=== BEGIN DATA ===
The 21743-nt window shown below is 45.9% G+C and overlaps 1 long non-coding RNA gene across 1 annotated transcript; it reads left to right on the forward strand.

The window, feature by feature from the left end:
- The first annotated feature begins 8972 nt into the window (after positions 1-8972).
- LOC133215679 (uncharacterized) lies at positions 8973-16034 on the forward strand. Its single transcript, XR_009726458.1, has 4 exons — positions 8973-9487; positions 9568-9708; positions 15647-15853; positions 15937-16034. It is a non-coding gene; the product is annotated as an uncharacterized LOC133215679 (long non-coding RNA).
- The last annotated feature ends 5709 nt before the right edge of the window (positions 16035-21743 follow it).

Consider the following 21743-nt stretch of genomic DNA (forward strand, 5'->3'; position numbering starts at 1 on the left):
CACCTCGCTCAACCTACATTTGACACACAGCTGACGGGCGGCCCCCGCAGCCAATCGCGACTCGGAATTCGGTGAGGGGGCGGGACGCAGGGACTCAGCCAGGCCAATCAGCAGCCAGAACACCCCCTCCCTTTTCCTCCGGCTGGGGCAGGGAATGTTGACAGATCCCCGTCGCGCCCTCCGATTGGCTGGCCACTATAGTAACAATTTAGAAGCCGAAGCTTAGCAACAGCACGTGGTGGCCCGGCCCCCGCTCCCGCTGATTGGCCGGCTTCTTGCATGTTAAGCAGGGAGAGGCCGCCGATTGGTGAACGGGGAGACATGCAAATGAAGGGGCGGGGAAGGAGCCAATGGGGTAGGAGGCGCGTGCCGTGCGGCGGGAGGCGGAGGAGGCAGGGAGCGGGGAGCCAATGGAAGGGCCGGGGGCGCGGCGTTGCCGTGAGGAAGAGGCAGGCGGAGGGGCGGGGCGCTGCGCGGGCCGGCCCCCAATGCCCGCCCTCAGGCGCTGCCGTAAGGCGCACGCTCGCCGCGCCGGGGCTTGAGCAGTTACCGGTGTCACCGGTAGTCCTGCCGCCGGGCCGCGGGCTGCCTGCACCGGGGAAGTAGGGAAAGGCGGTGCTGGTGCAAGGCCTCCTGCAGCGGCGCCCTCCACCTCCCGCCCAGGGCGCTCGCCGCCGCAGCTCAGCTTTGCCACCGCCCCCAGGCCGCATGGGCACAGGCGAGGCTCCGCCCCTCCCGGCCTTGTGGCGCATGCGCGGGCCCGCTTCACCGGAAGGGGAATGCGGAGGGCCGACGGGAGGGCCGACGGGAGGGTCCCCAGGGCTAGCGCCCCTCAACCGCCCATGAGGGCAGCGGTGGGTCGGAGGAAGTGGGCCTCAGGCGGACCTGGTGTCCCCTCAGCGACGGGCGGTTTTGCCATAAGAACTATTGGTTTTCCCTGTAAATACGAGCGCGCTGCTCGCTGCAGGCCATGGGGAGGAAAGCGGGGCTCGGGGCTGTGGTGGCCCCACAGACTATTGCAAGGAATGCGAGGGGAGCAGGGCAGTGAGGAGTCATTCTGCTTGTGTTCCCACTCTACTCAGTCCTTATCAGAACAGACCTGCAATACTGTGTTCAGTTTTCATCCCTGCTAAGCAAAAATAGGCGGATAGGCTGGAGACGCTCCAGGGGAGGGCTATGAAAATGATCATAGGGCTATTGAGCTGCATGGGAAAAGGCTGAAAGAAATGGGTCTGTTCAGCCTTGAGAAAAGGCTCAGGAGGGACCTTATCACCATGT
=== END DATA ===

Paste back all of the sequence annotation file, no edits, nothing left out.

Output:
The 21743-nt window shown below is 45.9% G+C and overlaps 1 long non-coding RNA gene across 1 annotated transcript; it reads left to right on the forward strand.

The window, feature by feature from the left end:
- The first annotated feature begins 8972 nt into the window (after positions 1-8972).
- LOC133215679 (uncharacterized) lies at positions 8973-16034 on the forward strand. Its single transcript, XR_009726458.1, has 4 exons — positions 8973-9487; positions 9568-9708; positions 15647-15853; positions 15937-16034. It is a non-coding gene; the product is annotated as an uncharacterized LOC133215679 (long non-coding RNA).
- The last annotated feature ends 5709 nt before the right edge of the window (positions 16035-21743 follow it).

Consider the following 21743-nt stretch of genomic DNA (forward strand, 5'->3'; position numbering starts at 1 on the left):
CACCTCGCTCAACCTACATTTGACACACAGCTGACGGGCGGCCCCCGCAGCCAATCGCGACTCGGAATTCGGTGAGGGGGCGGGACGCAGGGACTCAGCCAGGCCAATCAGCAGCCAGAACACCCCCTCCCTTTTCCTCCGGCTGGGGCAGGGAATGTTGACAGATCCCCGTCGCGCCCTCCGATTGGCTGGCCACTATAGTAACAATTTAGAAGCCGAAGCTTAGCAACAGCACGTGGTGGCCCGGCCCCCGCTCCCGCTGATTGGCCGGCTTCTTGCATGTTAAGCAGGGAGAGGCCGCCGATTGGTGAACGGGGAGACATGCAAATGAAGGGGCGGGGAAGGAGCCAATGGGGTAGGAGGCGCGTGCCGTGCGGCGGGAGGCGGAGGAGGCAGGGAGCGGGGAGCCAATGGAAGGGCCGGGGGCGCGGCGTTGCCGTGAGGAAGAGGCAGGCGGAGGGGCGGGGCGCTGCGCGGGCCGGCCCCCAATGCCCGCCCTCAGGCGCTGCCGTAAGGCGCACGCTCGCCGCGCCGGGGCTTGAGCAGTTACCGGTGTCACCGGTAGTCCTGCCGCCGGGCCGCGGGCTGCCTGCACCGGGGAAGTAGGGAAAGGCGGTGCTGGTGCAAGGCCTCCTGCAGCGGCGCCCTCCACCTCCCGCCCAGGGCGCTCGCCGCCGCAGCTCAGCTTTGCCACCGCCCCCAGGCCGCATGGGCACAGGCGAGGCTCCGCCCCTCCCGGCCTTGTGGCGCATGCGCGGGCCCGCTTCACCGGAAGGGGAATGCGGAGGGCCGACGGGAGGGCCGACGGGAGGGTCCCCAGGGCTAGCGCCCCTCAACCGCCCATGAGGGCAGCGGTGGGTCGGAGGAAGTGGGCCTCAGGCGGACCTGGTGTCCCCTCAGCGACGGGCGGTTTTGCCATAAGAACTATTGGTTTTCCCTGTAAATACGAGCGCGCTGCTCGCTGCAGGCCATGGGGAGGAAAGCGGGGCTCGGGGCTGTGGTGGCCCCACAGACTATTGCAAGGAATGCGAGGGGAGCAGGGCAGTGAGGAGTCATTCTGCTTGTGTTCCCACTCTACTCAGTCCTTATCAGAACAGACCTGCAATACTGTGTTCAGTTTTCATCCCTGCTAAGCAAAAATAGGCGGATAGGCTGGAGACGCTCCAGGGGAGGGCTATGAAAATGATCATAGGGCTATTGAGCTGCATGGGAAAAGGCTGAAAGAAATGGGTCTGTTCAGCCTTGAGAAAAGGCTCAGGAGGGACCTTATCACCATGT